Things to Think About Before You Leave
Divorce and separation are incredibly difficult experiences for any spouse. This is true regardless of whether or not you wish to divorce or separate due to adultery, cruelty, or one year separation.
When two individuals decide to marry one another it is comparable to entering into a partnership, the result of which may be a complete merger of every aspect of their lives: social, financial, personal, etc. Therefore, before you decide to divorce or separate from your spouse and terminate the relationship you should consider the following:
- Talking to a marriage counselor or professional therapist who may be able to help you resolve your marital problems or help you cope with the divorce.
- Your ability to financially retain legal counsel.
- Obtaining copies of all relevant financial information or statements of property
- Staying in the matrimonial home so to increase your eligibility for exclusive possession (i.e. do not leave or move out unless it is absolutely unbearable or your safety is at risk).
- The possibility that you may need to draft a new will.
- Marriage usually and definitely revokes any prior-existing wills and divorce or separation will not revive them.
- Generally, spouses will create mirror wills designating each other as beneficiaries of the estate should death occur. Therefore, it may be in your best interests to draft a new will taking into account the eventual change in your circumstances and altering your beneficiary designations.
- The possibility that you may need to change the beneficiary designations of any life insurance policies, investments or pensions you may have. Divorce will not automatically revoke the designation rather you must expressly change it.
- severing any joint tenancies you may have with your spouse and transforming them into tenancies in common. With joint tenancies the right of survivorship applies. What this means is that all interests in the assets are held jointly and when one interest holder dies the other inherits his or her share through survivorship, it does not pass on to the heirs of the deceased. The effect of severing and transforming it into a tenancy in common will allow you to deal with your interest as you wish and you may designate it to whomever you like because the right of survivorship will no longer apply.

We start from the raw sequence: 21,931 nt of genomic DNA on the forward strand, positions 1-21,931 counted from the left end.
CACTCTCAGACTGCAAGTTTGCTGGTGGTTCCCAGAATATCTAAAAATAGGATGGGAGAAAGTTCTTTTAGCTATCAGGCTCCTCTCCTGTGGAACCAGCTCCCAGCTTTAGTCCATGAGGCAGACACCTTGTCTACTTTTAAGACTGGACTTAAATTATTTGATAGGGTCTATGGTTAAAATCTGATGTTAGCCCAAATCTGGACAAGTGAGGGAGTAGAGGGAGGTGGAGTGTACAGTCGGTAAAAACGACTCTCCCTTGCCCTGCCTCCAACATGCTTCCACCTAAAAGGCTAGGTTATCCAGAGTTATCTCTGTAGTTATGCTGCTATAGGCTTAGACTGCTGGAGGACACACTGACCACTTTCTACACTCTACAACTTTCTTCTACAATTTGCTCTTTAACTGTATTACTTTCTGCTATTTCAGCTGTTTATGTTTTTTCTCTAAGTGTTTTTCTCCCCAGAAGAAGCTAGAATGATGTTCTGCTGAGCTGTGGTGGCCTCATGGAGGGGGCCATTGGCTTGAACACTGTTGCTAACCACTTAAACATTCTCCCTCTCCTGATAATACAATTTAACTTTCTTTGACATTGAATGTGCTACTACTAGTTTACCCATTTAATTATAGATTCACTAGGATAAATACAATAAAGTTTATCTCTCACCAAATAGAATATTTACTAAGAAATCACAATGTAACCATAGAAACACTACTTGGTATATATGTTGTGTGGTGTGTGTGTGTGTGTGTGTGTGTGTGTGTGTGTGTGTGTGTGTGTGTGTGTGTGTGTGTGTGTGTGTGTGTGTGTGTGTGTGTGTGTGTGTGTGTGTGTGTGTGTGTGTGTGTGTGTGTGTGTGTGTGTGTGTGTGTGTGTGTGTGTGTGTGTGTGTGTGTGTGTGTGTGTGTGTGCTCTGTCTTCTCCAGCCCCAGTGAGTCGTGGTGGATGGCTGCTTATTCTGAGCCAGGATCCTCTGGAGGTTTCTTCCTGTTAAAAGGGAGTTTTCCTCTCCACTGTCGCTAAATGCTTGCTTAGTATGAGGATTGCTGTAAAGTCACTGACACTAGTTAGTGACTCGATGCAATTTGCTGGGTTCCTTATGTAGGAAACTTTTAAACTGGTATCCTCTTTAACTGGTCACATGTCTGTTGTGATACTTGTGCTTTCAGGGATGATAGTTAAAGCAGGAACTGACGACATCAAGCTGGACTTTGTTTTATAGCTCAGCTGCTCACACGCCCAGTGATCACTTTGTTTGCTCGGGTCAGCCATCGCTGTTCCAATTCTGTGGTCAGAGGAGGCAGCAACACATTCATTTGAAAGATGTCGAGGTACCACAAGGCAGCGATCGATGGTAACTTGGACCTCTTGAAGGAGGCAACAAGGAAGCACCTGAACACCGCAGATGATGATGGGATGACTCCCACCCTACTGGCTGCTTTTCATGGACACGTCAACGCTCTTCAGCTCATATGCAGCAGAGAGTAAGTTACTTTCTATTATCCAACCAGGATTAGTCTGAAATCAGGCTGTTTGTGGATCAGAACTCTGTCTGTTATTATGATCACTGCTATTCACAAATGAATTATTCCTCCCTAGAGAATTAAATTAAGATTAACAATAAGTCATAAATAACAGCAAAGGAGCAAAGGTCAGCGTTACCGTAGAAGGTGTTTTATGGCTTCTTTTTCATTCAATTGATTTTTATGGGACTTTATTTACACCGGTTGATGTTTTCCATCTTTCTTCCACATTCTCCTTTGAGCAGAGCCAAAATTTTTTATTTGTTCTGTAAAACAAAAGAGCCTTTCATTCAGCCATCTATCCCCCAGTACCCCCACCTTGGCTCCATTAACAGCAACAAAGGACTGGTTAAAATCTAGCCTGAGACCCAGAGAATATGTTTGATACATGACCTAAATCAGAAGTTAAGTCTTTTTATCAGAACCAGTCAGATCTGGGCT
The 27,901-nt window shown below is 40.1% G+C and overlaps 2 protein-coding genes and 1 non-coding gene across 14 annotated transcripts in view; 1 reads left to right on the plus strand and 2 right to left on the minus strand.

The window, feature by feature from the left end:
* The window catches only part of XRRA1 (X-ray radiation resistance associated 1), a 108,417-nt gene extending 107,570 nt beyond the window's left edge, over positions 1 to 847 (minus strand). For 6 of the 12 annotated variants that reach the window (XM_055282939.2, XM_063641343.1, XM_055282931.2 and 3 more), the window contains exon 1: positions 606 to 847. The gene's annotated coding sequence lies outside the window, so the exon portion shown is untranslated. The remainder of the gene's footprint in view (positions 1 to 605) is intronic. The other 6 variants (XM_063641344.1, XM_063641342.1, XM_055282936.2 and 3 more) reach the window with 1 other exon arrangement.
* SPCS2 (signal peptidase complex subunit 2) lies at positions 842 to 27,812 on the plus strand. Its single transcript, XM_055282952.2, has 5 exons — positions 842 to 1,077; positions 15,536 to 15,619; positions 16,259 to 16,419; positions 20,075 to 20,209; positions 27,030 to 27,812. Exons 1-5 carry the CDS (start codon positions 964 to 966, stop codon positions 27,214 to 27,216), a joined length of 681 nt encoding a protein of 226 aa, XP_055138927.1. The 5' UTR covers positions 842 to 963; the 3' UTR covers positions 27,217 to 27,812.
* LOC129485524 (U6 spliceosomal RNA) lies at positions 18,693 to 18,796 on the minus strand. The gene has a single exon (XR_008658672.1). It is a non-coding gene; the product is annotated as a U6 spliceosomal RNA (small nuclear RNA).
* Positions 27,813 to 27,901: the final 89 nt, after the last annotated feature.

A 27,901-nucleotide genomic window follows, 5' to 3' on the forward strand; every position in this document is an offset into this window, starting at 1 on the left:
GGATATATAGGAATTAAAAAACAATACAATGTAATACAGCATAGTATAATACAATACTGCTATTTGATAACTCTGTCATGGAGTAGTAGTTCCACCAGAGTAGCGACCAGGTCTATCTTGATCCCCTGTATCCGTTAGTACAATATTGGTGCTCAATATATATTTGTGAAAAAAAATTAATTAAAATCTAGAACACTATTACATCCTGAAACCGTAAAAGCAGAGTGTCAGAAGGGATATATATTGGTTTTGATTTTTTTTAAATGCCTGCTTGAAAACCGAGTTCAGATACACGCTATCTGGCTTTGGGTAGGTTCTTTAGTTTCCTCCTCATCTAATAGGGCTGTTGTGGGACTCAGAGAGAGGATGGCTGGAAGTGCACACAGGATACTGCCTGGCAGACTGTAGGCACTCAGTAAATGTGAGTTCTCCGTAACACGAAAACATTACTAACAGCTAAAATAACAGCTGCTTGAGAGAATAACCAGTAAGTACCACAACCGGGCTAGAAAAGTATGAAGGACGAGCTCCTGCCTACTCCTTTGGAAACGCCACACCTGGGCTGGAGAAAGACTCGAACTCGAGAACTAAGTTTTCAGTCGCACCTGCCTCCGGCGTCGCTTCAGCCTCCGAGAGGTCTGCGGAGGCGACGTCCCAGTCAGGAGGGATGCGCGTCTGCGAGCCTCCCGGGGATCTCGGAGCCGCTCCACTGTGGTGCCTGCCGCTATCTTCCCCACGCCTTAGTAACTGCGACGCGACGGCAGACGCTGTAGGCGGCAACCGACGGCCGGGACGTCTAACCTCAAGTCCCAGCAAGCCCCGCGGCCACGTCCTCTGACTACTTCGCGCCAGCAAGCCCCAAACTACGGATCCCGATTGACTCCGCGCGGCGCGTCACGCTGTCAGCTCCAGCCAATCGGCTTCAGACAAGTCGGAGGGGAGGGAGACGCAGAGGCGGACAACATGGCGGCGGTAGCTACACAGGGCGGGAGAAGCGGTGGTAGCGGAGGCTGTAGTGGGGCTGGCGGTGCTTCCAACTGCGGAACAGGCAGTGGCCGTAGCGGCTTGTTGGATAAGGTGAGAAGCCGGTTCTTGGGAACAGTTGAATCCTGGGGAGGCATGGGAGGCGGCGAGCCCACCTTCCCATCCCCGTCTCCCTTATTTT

- Giving notice to the issuers of joint credit cards or banks who have extended joint credit that you will no longer be accountable for debts incurred by your spouse. However, it would probably be in your best interests, while you are waiting for your divorce to be approved and for an order to be obtained, to try and maintain the status quo. Therefore, if you and your spouse do possess joint credit cards or lines of credit you should not act drastically and begin overspending or attempt to cancel all credit cards or withdraw all funds from the line of credit. This could lead to the freezing of your accounts or the courts being less sympathetic with regards to you and your case. It is important that during this interim stage you continue to execute daily tasks and organize your affairs as you had done previously. An option could be to reduce the limit on your line of credit or credit card if you are worried about overspending or excessive withdrawals.
** Please note that the aforementioned considerations are not exhaustive.